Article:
(Note: For those who want to view more art television shows, Rhizome dedicated a day to art-related public access TV shows in December. To view the posts from that day, visit the December 2009 archive and scroll down to December 8, 2009.)
EPISODE 1 (1986): Robin Leach, Jerry Hall, John Oates, Dweezel and Moon Zappa, Tama Jamowitz, Paulina Porizkova, Sally Kirkland, Tracy Johns, Katherine Hamnett including fashion show with models Maria Kay, Anna Jonsson and Eric Perron, The Parachute Club, and The Pyramid Club with Happy Face, Lady Bunny, Dean Johnson, John Kelley as Dagmar Onasis and Lypsinka.
EPISODE 2 (ca. January 1987): Grace Jones, Kenny Scharf, Marc Jacobs including fashion show with models Charlotte Dawson, Pam Piper and Cynthia De Maria, Peter Beard, Kevin Dillon, John C. McGinley, Francesco Quinn, William Burroughs, Chris Stein, Angel Estrada including fashion show with models Lori Milligan and Rochelle Redfield, Elizabeth Peña, Gregory Abbott, Judd Nelson, Das Furlines, Isabel Toledo, Ruben Toledo, Suzie Zabrowska (fashion model for Isabel Toledo), Dovanna Pagowska (fashion model for Isabel Toledo), and Angelo Colon.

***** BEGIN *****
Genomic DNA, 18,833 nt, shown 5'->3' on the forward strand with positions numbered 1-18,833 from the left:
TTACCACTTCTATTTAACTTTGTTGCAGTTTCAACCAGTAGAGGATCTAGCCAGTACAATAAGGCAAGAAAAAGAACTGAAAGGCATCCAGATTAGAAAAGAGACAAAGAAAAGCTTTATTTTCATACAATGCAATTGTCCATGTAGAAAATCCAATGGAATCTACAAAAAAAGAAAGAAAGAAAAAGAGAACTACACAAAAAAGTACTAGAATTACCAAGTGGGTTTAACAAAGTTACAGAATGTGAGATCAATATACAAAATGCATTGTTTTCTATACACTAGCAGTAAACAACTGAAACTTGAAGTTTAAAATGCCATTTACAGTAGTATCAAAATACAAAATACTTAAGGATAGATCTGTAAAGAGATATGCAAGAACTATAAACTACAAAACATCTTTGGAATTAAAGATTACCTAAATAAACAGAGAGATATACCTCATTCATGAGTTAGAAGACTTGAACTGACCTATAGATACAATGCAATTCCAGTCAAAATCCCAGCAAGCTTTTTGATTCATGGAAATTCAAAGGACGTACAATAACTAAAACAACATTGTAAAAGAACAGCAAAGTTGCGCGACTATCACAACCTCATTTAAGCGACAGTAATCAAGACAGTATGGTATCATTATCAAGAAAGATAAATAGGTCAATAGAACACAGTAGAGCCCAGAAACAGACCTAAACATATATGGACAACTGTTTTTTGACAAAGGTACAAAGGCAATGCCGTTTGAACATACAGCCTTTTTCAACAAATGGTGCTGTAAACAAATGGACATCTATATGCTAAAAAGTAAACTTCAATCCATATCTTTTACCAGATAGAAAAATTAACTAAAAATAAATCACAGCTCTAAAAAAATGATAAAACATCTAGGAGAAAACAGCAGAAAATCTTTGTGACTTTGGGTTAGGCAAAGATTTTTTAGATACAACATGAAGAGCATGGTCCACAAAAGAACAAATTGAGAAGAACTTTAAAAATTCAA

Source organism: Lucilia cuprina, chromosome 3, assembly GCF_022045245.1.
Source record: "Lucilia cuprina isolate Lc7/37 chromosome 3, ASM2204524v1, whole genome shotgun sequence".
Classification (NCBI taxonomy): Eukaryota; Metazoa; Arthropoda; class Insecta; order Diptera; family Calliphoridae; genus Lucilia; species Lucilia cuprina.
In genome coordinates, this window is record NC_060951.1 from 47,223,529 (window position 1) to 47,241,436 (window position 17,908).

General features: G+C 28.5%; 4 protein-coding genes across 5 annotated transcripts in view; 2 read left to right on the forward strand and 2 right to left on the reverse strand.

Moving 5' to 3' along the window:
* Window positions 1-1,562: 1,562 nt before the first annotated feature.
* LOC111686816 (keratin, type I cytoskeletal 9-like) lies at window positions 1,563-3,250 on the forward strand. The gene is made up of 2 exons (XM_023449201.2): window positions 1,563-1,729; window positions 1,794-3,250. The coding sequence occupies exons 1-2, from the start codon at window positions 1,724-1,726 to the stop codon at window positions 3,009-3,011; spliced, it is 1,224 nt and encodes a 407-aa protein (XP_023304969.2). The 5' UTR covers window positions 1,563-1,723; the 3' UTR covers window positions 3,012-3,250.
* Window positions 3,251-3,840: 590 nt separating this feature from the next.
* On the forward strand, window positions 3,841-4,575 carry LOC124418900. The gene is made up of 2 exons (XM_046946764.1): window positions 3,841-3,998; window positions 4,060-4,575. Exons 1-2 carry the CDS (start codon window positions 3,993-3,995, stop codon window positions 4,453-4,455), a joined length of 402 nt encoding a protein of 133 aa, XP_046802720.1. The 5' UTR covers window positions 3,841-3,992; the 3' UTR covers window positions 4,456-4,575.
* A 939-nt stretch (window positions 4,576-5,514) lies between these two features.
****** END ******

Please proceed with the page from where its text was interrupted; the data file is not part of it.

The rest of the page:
EPISODE 3 (ca. February 1987): Victor Love, Bobbi Humphrey, Wall to Wall (singing Tuff Luck), Ian McKellen, Bo Diddley, Moto-Fashion by Michael Schmidt and Anita Martire Schmidt models: Grace Nemergut, Raphael and Thomas H. Street, Martire models: Ralph Scibelli and Barb Carboy, Motorcycles: Pilar Limosner, Sally Randall, Hugh Mackie, Dimitri Turin and Willard, The Fleshtones, Saqqara Dogs with Ruby Ray and Bond Bergland, The Tunnel nightclub with Rudolf (club director), Thomas Leeser (co-owner) and Carla Steiner (bartender & singer), Regina Beukes (violinist), Miriam ...
Music with Roots in the Aether, an artwork by Robert Ashley, is comprised of seven two-hour programs featuring noted American experimental composers, created during the 1970's.
Each program is two hours long and consists of one part Landscape / Interview (one hour) and one part live performance (one hour).
Digital Arts and New Media (DANM) Technical Coordinator